Waha Oil Company (WOC)

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Headquarters Tripoli
Founded 1986
Key People Ahmed Amar (Chairman, as of 2012)[1]
International Partners ConocoPhillips, Hess, Marathon
% held by NOC 59.16% (2011)[2]
% held by IOCs ConocoPhillips (16.33%), Marathon (16.33%), Hess (8.16%)[3]
Production output 350,000 bpd (2011)[4]
Website www.wahaoil.net

Snapshot

Tripoli-based Waha Oil Company (WOC) is a Joint Venture (JV) shared between US international oil companies Hess, ConocoPhillips and Marathon.[5] In 2011, ff all of the National Oil Corporation (NOC) subsidiaries, Waha was the largest oil producer. It was also the second biggest oil producer in Libya.[6]

As of early 2011, the company employed 3,200 staff.[7]

History

The company which would become the WOC was established in 1955 and began operations on Libyan soil in 1956 as the Oasis Oil Company.[8]. However in 1986 the Waha Oil Company itself was established.

The WOC was one of the companies most adversely affected by the US embargo imposed in 1986, as its oil fields were equipped mainly using US equipment, for which the WOC could not acquired spare parts. As a result, production at the company's giant Waha field fell sharply from around 1 million barrels of oil per day (bpd) at its peak in the late 1960s, to to around 350,000-370,000 bpd in 2008.[9]

In December 2005 however, the former Oasis Group (Amerada Hess, ConocoPhillips, and Marathon) reached an agreement with Libya on a return to the country for the first time since 1986 and agreed to pay Libya $1.8 billion to return to its acreage in the Sirte basin. The NOC subsequently held a 59.16 percent stake, leaving ConocoPhillips and Marathon with 16.33 percent each, and Amerada Hess with 8.16 percent.[10]

While from 2008 onwards many international companies operating in Libya were forced to renegotiate their contracts with the NOC, there are no reports that the Waha Group had renegotiated terms and aligned with the new EPSA IV framework by the time that conflict broke out in 2011.[11]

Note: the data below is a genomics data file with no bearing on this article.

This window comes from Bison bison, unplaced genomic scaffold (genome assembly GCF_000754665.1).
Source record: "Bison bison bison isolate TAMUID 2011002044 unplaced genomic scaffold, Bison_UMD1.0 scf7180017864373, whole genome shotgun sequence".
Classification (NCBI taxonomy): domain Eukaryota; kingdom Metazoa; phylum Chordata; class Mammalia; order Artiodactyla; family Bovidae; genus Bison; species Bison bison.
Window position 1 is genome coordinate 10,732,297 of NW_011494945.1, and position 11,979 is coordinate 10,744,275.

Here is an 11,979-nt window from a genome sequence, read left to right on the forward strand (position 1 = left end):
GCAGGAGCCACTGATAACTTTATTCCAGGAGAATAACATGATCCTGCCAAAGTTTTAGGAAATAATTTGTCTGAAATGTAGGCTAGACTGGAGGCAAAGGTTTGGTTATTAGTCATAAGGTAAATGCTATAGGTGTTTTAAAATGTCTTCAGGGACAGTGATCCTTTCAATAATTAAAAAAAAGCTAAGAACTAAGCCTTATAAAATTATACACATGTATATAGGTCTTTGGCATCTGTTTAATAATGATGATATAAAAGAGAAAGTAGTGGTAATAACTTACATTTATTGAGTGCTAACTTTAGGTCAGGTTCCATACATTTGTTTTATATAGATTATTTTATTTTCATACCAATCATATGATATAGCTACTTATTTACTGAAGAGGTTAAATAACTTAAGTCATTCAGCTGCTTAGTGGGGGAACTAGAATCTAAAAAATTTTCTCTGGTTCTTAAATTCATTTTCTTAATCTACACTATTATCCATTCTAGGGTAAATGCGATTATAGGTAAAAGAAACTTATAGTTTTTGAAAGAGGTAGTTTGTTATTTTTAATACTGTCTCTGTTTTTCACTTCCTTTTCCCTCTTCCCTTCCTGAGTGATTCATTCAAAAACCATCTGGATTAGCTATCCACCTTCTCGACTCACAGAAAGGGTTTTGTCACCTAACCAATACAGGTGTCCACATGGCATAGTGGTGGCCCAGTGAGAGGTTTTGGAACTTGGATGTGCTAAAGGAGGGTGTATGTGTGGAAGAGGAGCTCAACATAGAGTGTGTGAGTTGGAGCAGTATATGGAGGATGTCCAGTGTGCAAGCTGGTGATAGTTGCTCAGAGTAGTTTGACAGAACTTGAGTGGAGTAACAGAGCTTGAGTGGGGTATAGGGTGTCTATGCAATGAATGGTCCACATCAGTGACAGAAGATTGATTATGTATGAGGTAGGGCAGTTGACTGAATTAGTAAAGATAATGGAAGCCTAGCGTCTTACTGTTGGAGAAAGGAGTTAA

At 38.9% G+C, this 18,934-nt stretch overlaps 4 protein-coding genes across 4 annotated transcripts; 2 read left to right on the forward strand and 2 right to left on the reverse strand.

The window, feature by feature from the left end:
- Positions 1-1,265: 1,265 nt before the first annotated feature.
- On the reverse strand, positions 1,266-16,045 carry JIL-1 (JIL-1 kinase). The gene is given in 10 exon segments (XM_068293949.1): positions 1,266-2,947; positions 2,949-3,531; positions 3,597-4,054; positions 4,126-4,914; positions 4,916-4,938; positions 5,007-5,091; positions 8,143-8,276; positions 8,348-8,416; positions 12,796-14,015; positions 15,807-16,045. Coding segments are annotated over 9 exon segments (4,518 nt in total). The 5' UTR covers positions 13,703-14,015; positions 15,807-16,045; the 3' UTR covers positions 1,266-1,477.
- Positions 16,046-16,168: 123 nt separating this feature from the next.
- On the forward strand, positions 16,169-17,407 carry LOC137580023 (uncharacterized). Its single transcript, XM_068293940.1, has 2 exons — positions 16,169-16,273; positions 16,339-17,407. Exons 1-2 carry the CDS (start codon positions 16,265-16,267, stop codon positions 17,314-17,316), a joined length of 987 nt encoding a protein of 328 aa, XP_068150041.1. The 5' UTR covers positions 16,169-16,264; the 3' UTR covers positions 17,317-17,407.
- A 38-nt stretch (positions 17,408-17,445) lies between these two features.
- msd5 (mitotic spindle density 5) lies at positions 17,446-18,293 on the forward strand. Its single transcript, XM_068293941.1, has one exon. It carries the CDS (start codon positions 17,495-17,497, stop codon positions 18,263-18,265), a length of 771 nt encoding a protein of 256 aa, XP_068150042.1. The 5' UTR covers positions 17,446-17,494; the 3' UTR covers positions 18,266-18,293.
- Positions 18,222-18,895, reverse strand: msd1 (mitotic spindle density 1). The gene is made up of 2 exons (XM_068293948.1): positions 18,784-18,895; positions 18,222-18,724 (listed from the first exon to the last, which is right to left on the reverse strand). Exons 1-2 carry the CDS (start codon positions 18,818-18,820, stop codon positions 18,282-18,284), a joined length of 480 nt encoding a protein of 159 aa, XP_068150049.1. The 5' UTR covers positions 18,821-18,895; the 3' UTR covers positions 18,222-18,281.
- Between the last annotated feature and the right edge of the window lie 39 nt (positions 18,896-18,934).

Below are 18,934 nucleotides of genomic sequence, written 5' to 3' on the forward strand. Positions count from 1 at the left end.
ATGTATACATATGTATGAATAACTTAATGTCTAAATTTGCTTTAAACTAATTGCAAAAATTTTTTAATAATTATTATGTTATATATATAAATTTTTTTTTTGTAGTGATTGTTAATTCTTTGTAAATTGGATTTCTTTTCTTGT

Following the overthrow of Muammar Gaddafi in 2011, the WOC was plagued by protests prompted by workers demanding the dismissal of Chairman Elshahab, who was allegedly close to the Gaddafi regime. The strike ended in November 2011 when Ahmed Amar was named as new Chairman of the JV.[12]

Activities

Protestors Libya.png

Prior to the Libyan revolution in 2011, Waha Oil produced more than 350,000 bpd (up to 400,000 bpd by some estimates)[13] In addition to operating the oil fields under its control, the WOC also handles large quantities of oil for a number of companies through its pipelines running from the Sirte Basin to the Es Sider terminal.[14]

During the 2011 conflict there was some damage to workers' accommodation at Waha sites, compounded by fears that mines could have been planted there[15] However in January 2012 Chairman Amar said that by the end of the month WOC should reach pre-war production once again.[16]

External Links

Official website: www.wahaoil.net

References

  1. Organization Chart”. Waha Oil Company, retrieved 07 November 2011.
  2. EU confirms NOC, 5 other Libyan firms added to sanctions list”. Platts, 24 March 2011.
  3. EU confirms NOC, 5 other Libyan firms added to sanctions list”. Platts, 24 March 2011.
  4. Waha Oil Production Should Hit Pre-War Level by End January”. Libya Business News, 4 January 2012.
  5. Waha Oil Company”. National Oil Corporation, retrieved 18 October 2011.
  6. Waha Oil Company”. Oil Voice, retrieved 18 October 2011.
  7. Libya's Waha Oil Nears End of Workers' Strike”. Wall Street Journal, 14 October 2011.
  8. Waha Oil Company”. National Oil Corporation, retrieved 26 October 2011.
  9. Energy profile of Libya”. Encyclopedia of Earth, 25 August 2008.
  10. EU confirms NOC, 5 other Libyan firms added to sanctions list”. Platts, 24 March 2011.
  11. Libyan National Oil Company Chair Confirms Acting Status, Pledges Continuity”. WikiLeaks, 18 October 2009.
  12. Libya's Waha Oil strike over as new chairman named”. Reuters, 14 November 2011.
  13. Libya's Waha Oil strike over as new chairman named”. Reuters, 14 November 2011.
  14. Waha Oil Company”. Oil Voice, retrieved 18 October 2011.
  15. Libya's Waha Oil Nears End of Workers' Strike”. Wall Street Journal, 14 October 2011.
  16. Organization Chart”. Waha Oil Company, retrieved 07 November 2011.